The Reserve Bank on Monday successfully kicked off the maiden long-term reverse repo operation (LTROs) by conducting a three-year issue worth Rs 25,000 crore for which it received bids of more than Rs 1.944 lakh crore. Deploying an out-of-the-box tool to ensure permanent and deeper liquidity in the system, which hovers over Rs 2.5 lakh crore on a daily basis now, the Reserve Bank on February 6, had announced Rs 1 lakh crore of long-term reverse repo operations beginning this Monday. The RBI will conduct the second issue for Rs 25,000 crore on February 24 which will have a one-year tenor.
“Today, the Reserve Bank conducted the first long term repo operation (LTRO) for a notified amount of Rs 25,000 crore with a three-year tenor in pursuance of the LTROs announced on February 7,” the monetary authority said in a statement. The response to the LTRO has been so encouraging that bids crossed Rs 1,94,414 crore, implying a bid to cover ratio of 7.8. Total amount of bids has, in fact, exceeded the aggregate amount of Rs 1 lakh crore proposed to be offered under the LTRO scheme, it noted.
The central bank allotted the bills on a pro-rata basis to 63 applicants with total allotted amount at Rs 25,035 crore, taking the pro-rata allotment percentage to 12.86. The reversal date of these repos is February 16, 2023, it said, adding the operations were conducted on the E-Kuber platform.
While issuing the LTROs guidelines, the RBI has said these measures would be in addition to the existing LAF and MSF operations. The operations would be conducted at a fixed rate. Banks would be required to place their requests for the amount sought under LTRO during the window timing at the prevailing policy repo rate.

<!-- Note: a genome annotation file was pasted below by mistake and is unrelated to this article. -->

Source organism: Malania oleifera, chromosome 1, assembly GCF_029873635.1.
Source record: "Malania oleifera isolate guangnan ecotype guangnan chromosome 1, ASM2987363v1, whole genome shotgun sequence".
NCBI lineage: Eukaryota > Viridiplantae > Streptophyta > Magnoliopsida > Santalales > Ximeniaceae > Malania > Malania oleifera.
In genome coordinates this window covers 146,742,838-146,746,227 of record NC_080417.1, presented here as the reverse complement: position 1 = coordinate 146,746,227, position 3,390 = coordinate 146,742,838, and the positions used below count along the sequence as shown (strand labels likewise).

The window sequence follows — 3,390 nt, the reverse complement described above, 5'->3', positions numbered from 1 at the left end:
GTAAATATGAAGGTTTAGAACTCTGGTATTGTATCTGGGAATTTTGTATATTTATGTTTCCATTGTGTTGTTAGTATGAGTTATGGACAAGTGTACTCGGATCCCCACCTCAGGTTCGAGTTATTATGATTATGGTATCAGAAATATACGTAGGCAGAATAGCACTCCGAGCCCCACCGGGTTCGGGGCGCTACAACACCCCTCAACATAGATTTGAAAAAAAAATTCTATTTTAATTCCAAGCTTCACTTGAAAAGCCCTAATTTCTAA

Bids below or above policy rate will be rejected. In case of over-subscription of the notified amount, the allotment would be done on pro-rata basis. RBI will, however, reserve the right to inject marginally higher amount than the notified amount due to rounding effects and the minimum bid amount is Rs 1 crore and in its multiples.
On February 13, the RBI had said the interest on LTROs would be compounded on an annual basis and would be conducted at the prevailing repo rate. It can be noted that the reverse repos were on average overnight, or even intra-day and the longest so far has been 14-days. But now the central bank is offering it in one-year and three-year tenors.
The participants will have to offer securities as collateral for the complete tenor of LTRO and the residual maturity of the securities offered as collateral should be equal or more than the tenor of the LTRO at inception, it said, adding the securities collateral can be substituted at a later date as many times as they wish to in terms of extant guidelines.